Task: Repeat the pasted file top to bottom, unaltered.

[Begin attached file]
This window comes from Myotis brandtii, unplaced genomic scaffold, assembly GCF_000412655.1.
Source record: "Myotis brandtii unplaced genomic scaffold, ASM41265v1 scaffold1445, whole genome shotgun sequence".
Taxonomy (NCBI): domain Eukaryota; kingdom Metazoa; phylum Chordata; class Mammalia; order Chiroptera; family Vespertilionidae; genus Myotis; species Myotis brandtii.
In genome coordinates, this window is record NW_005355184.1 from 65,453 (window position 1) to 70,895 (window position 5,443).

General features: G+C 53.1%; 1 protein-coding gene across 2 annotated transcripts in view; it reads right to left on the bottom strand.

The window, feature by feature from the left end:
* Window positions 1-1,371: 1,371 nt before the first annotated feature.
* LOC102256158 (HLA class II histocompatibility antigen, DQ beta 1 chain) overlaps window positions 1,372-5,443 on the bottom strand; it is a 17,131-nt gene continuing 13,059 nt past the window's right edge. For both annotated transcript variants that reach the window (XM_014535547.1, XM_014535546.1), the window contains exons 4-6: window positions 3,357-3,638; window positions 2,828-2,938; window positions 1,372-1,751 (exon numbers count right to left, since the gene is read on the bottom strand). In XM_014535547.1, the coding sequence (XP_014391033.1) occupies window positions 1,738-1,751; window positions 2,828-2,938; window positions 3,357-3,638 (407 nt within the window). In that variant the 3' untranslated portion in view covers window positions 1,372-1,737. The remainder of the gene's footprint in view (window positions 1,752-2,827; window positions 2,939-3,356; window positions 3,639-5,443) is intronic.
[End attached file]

This window comes from Myotis brandtii, unplaced genomic scaffold, assembly GCF_000412655.1.
Source record: "Myotis brandtii unplaced genomic scaffold, ASM41265v1 scaffold1445, whole genome shotgun sequence".
Taxonomy (NCBI): domain Eukaryota; kingdom Metazoa; phylum Chordata; class Mammalia; order Chiroptera; family Vespertilionidae; genus Myotis; species Myotis brandtii.
In genome coordinates, this window is record NW_005355184.1 from 65,453 (window position 1) to 70,895 (window position 5,443).

General features: G+C 53.1%; 1 protein-coding gene across 2 annotated transcripts in view; it reads right to left on the bottom strand.

The window, feature by feature from the left end:
* Window positions 1-1,371: 1,371 nt before the first annotated feature.
* LOC102256158 (HLA class II histocompatibility antigen, DQ beta 1 chain) overlaps window positions 1,372-5,443 on the bottom strand; it is a 17,131-nt gene continuing 13,059 nt past the window's right edge. For both annotated transcript variants that reach the window (XM_014535547.1, XM_014535546.1), the window contains exons 4-6: window positions 3,357-3,638; window positions 2,828-2,938; window positions 1,372-1,751 (exon numbers count right to left, since the gene is read on the bottom strand). In XM_014535547.1, the coding sequence (XP_014391033.1) occupies window positions 1,738-1,751; window positions 2,828-2,938; window positions 3,357-3,638 (407 nt within the window). In that variant the 3' untranslated portion in view covers window positions 1,372-1,737. The remainder of the gene's footprint in view (window positions 1,752-2,827; window positions 2,939-3,356; window positions 3,639-5,443) is intronic.